• To avoid contamination, refrigerate foods promptly and keep the refrigerator at 4°C (40°F) or colder. Thoroughly cook or boil foods such as hot dogs and poultry products. Avoid raw, unpasteurised milk or foods made from it, such as raw milk cheese. Wash raw vegetables thoroughly before eating them. Clean all utensils, cutting boards, and work surfaces with a mild bleach solution (5 ml/1 tsp. bleach per 750 ml/3 cups water) before and after use. Separate utensils for raw and cooked foods. Follow “use by” dates, especially on packaged goods with a long shelf life. Wash your hands before, during, and after handling any type of food, especially raw meat and poultry. (Source: Public Health Agency of Canada)
  • Although most processed meat products remain safe for human consumption, you’d be wise not to make them a staple of your diet. Cold cuts, bologna, and hot dogs contain nitrites (a chemical used to preserve their pink color), which can combine with stomach acid to produce nitrosamine, a suspected cancer-causing agent.
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Young at Heart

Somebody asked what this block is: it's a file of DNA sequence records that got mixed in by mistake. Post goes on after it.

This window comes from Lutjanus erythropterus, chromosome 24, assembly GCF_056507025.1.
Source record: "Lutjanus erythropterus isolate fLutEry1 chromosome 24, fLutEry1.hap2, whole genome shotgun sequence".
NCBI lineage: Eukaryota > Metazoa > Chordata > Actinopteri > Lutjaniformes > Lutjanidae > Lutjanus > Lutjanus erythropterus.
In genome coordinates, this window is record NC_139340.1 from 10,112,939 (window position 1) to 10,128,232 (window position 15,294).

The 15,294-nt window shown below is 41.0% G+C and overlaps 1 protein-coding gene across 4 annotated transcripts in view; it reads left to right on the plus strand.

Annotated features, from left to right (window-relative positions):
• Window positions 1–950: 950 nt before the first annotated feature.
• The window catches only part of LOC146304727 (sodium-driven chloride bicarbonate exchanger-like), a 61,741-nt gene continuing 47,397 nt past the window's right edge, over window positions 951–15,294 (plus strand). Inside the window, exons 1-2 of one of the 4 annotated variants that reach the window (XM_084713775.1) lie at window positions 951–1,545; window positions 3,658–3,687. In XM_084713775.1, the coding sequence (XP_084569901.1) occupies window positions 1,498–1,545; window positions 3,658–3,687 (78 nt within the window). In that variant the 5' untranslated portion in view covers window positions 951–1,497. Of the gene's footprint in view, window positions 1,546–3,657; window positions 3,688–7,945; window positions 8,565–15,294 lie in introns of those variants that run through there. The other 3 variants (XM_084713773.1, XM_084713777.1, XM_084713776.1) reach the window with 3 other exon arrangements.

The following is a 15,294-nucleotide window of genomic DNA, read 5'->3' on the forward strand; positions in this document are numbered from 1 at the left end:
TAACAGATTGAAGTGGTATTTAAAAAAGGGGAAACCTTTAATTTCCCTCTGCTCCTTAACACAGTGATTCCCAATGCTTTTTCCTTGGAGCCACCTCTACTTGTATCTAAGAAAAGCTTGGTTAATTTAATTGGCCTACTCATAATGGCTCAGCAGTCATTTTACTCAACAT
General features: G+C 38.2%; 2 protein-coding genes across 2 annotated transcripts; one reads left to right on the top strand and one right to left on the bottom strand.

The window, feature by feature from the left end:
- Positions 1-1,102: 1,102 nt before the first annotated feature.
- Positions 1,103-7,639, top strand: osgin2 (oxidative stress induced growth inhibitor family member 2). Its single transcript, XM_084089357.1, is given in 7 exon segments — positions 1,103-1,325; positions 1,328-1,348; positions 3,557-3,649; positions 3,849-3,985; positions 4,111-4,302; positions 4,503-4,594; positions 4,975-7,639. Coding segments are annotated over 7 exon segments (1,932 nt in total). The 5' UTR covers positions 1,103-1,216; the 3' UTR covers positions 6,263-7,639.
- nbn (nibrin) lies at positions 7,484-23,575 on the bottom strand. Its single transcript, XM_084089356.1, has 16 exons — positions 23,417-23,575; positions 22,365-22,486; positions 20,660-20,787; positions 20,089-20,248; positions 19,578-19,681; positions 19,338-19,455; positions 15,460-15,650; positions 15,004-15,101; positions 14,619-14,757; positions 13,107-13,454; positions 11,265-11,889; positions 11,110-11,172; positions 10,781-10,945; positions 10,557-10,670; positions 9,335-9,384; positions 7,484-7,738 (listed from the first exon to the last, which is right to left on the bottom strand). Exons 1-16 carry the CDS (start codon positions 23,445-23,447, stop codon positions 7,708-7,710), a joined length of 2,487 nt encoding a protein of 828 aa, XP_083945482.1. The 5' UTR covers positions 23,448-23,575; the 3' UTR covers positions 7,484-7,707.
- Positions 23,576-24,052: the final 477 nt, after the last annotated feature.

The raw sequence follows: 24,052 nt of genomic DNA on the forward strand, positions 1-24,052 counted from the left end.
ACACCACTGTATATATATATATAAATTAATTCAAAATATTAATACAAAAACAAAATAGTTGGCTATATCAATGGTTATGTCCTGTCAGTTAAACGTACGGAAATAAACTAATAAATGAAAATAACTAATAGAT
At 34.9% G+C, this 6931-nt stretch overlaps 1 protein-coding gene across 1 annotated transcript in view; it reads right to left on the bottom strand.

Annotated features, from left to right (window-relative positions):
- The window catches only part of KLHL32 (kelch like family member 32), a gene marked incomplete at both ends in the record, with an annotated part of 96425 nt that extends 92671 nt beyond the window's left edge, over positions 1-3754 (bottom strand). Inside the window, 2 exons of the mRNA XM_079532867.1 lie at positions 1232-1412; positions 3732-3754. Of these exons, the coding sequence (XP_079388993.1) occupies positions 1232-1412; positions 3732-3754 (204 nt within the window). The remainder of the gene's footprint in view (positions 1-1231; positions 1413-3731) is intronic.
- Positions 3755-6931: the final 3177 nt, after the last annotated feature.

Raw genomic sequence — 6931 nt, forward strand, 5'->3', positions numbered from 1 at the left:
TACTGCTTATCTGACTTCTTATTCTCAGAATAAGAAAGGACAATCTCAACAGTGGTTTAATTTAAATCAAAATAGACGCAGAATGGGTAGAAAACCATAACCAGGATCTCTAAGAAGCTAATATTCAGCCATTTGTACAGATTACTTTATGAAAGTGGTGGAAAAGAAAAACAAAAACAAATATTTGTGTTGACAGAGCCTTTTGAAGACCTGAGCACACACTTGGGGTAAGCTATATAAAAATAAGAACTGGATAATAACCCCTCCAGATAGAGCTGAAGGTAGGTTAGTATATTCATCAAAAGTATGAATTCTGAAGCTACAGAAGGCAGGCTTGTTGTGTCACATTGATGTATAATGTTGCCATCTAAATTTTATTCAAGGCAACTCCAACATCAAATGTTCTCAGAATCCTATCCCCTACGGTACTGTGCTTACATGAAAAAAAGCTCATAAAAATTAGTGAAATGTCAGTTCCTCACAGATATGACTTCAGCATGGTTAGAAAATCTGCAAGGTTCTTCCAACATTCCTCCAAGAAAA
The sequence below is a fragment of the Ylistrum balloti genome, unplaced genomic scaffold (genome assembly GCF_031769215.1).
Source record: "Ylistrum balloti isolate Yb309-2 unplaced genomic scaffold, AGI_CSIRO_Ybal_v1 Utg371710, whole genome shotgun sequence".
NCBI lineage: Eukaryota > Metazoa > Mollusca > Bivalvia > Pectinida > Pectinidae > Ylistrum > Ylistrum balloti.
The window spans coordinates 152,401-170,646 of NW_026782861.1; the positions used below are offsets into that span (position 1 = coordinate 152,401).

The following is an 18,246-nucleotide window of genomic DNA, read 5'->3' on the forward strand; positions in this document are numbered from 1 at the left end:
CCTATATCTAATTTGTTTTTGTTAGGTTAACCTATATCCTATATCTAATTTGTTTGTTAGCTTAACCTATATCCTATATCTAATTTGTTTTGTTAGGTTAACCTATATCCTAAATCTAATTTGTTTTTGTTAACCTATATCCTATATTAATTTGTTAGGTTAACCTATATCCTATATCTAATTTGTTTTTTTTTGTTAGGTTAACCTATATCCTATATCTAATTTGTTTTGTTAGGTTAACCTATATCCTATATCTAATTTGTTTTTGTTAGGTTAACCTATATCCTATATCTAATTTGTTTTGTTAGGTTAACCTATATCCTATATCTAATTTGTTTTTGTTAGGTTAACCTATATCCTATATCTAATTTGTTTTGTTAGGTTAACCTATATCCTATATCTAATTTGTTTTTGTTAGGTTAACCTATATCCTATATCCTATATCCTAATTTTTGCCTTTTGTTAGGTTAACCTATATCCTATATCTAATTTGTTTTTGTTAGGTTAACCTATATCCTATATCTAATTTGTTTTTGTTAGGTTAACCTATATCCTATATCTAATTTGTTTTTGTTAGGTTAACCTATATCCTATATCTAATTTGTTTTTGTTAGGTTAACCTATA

Why kids are the experts on rejuvenation

Ask a skin-care model or those covertly greying men in the Grecian Formula ads: where looks are concerned, we all want to be youthful.

Yet what we eagerly seek on the outside, we routinely bottle up on the inside. Faced with a disapproving adult world, we quickly learn to repress our playfulness, exuberance, and curiosity. We put on poker faces and follow strict schedules that leave no time for fun and games.

As adults, we may continue to look young thanks to our genes or the wonders of cosmetic rejuvenation therapies. But we’ll never enjoy true rejuvenation — complete renewal of the mind, body, and spirit — if we don’t embrace our inner youthfulness.

The secret to rejuvenation is living in the moment. It enables us to get a true break from whatever’s on our minds.

Kids are the undisputed experts at living in the moment. By absorbing deeply whatever the moment has to offer, they’re able to go forward with renewed energy, increased vitality, and a fresh perspective on life. What could be more rejuvenating than that?

Here are five more important lessons about rejuvenation that kids can teach grownups:

  1. Give yourself permission to feel what you’re feeling.
  2. Have you ever seen babies cry after a spill or being separated from a toy, only to break out into a glorious smile seconds later when someone does something to amuse them? Believe it or not, those babies may actually be schooling us.